Ursula Burke’s work explores abuses of power in the social and political realms of the West, often taking a Northern Irish context as a critical point of departure from which to generalise her approach to international concerns. Formally, her work appropriates tropes deeply invested in the classical and re-inserts them in the contemporary, aiming to create a conceptual bridge between the classical ‘ideal’ (in form/society) and the reality of contemporary, neo-liberal society.
The Precariat brings together a body of work that seeks to investigate the experience of insecurity, fast becoming a universal condition as we struggle to subsist in an impoverished and increasingly unstable civil society, in which personal solutions are prescribed to global problems.
This exhibition, her first Irish museum presentation, brings together three distinct areas of her practice: embroidery, porcelain and drawing. Embroidery friezes (The Politicians) are inspired by the Baroque and depict incidents of fighting politicians from all over the contemporary world. In the midst of rising global tensions, ideal versions of society unravel, and the reality of dissension is suspended in the threads. Using Parian porcelain, famed for emulating the carved marble sculptures from Antiquity, Burke adopts visual tropes and surviving fragments of the Classical tradition. Rather than enshrine the heroic or powerful, Burke captures the darker side of revolution and conflict, formalising violence caught at a moment in time. Her portrait-sculptures are imbued with a potent discomfort: the nameless faces of men and women, bruised and injured, never to be healed. Augury, a site specific wall drawing, is a recreation of an original Roman Fresco, titled Villa of Livia, which can be found at Palazzo Massimo in Rome. The original fresco is a natural impossibility of fecundity and abundance, illustrating nature in full bloom. Augury however is a contemporary recreation, stripped of any colour and bounty and instead oozes and weeps from its pores. Augury becomes a dilapidation of the original in form and concept.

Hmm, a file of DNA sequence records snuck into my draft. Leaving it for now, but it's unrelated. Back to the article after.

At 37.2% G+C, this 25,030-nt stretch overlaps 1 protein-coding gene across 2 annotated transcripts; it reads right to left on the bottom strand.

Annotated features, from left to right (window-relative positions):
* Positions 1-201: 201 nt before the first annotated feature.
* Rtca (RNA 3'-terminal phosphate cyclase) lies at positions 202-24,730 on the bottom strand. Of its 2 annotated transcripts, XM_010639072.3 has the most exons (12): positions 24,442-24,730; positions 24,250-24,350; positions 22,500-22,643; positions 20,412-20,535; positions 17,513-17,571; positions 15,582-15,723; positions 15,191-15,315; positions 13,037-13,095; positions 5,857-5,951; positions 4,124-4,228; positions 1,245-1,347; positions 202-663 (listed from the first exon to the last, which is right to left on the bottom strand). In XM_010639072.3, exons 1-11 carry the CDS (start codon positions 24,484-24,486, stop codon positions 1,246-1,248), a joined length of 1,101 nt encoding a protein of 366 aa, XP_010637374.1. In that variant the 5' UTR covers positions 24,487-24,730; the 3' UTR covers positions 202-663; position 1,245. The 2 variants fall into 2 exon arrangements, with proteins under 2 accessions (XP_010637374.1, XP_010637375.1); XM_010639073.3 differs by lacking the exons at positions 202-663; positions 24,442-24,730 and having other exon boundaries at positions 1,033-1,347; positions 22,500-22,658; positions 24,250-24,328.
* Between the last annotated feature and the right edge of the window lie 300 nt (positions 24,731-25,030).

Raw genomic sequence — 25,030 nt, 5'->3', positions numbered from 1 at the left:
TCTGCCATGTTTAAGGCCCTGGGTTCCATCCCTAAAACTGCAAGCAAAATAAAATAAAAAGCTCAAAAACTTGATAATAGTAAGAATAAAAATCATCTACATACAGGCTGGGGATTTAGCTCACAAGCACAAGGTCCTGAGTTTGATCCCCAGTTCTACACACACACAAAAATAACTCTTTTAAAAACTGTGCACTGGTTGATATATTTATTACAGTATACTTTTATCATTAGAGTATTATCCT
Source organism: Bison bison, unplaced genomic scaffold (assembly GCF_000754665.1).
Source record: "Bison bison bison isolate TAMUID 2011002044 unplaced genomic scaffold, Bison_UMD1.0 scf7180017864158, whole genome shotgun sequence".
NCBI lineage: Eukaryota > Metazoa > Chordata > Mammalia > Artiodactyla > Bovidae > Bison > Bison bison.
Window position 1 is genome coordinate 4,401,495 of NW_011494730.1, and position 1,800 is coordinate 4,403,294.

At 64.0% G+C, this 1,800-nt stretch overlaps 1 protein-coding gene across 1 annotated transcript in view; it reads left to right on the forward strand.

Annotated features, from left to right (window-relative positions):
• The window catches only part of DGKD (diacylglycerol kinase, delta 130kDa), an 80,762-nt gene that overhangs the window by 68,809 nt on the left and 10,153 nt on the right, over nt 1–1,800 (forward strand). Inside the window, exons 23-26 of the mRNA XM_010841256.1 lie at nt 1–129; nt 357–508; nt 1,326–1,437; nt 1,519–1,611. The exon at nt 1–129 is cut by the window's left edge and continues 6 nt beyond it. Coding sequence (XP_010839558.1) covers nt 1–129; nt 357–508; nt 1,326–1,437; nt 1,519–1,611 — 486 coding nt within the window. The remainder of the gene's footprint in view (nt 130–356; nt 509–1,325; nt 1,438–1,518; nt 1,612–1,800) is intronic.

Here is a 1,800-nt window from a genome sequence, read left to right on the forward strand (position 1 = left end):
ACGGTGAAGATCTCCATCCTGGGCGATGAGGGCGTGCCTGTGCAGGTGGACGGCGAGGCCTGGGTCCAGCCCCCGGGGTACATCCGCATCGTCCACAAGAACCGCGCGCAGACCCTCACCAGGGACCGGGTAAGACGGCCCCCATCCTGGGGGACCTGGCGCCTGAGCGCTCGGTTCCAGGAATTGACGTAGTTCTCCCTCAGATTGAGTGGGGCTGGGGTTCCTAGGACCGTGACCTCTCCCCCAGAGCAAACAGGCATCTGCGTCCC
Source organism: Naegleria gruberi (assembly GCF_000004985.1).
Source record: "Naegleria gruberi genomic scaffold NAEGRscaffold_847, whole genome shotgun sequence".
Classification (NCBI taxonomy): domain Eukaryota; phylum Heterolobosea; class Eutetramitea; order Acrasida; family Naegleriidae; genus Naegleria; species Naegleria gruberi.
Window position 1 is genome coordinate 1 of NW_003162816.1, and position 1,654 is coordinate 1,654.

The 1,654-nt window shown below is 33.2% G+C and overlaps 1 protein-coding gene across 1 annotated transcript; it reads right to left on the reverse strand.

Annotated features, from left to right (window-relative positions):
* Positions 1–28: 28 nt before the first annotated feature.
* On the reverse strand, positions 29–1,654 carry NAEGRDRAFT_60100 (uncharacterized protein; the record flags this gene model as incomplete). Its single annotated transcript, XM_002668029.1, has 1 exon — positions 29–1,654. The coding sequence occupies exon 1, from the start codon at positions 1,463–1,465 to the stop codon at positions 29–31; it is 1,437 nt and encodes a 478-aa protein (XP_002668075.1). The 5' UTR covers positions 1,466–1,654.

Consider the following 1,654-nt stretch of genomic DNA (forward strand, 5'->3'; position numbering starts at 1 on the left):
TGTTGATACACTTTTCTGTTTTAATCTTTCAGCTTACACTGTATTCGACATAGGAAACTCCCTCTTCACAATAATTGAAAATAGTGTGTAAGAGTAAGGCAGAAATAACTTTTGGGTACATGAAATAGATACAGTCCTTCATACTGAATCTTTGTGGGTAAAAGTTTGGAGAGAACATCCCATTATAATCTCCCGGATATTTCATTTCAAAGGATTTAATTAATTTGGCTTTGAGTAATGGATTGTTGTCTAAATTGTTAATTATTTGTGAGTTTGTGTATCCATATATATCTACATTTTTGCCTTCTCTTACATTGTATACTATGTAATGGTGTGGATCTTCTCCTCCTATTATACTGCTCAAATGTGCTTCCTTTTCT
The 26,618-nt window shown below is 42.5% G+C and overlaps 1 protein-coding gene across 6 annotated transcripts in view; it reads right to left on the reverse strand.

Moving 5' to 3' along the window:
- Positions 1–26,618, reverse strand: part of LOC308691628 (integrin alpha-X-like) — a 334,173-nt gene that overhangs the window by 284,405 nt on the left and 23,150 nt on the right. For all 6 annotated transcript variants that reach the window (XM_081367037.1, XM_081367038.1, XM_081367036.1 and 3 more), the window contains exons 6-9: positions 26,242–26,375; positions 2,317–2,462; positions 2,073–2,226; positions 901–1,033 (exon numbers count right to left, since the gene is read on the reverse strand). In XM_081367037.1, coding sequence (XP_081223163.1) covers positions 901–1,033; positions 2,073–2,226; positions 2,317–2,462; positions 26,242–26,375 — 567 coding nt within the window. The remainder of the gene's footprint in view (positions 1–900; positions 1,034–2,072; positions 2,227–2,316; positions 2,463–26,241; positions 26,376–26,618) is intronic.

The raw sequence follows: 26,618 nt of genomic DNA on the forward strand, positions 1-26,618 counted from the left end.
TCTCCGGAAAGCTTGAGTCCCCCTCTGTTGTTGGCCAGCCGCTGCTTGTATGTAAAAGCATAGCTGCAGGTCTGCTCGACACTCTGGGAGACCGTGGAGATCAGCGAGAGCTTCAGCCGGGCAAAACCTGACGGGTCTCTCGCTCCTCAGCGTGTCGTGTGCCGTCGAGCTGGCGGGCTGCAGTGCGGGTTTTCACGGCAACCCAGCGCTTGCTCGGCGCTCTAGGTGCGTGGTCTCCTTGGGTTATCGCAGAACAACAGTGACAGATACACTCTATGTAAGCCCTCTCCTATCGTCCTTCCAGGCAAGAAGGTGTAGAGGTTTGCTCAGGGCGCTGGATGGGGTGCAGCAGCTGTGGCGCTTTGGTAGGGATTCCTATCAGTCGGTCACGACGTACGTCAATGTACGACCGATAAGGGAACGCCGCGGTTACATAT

Ursula Burke is an Irish artist who lives and works in Belfast, Northern Ireland. Much of her practice deals with issues of representation and identity within contemporary Ireland and she completed a practice based PhD at the University of Ulster, Belfast exploring these themes. In 2018 she won the Golden Fleece Award, the Visual Artists Ireland Suki Tea Award that granted her an artist residency at Centre Culturel Irlandais, Paris and was also awarded a Windgate Craft Artists Fellowship at the Vermont Studio Centre, U.S.A. In 2017, she undertook an artist residency and exhibition with the Mattress Factory Museum, Pittsburgh, and was awarded the Arts Council of Northern Ireland, British School at Rome Fellowship in 2014. Her work is included in the collection of the Arts Council of Northern Ireland, Ulster Museum, OPW, The Harbour Commission Northern Ireland and in private collections nationally and internationally.
Image: Ursula Burke, The Politicians (detail), 2018, Embroidery on cotton, 50 x 50cm, Image courtesy of the artist.
See Aidan Dunnes review published in the Irish Times, Tuesday 18 September, 2018 HERE.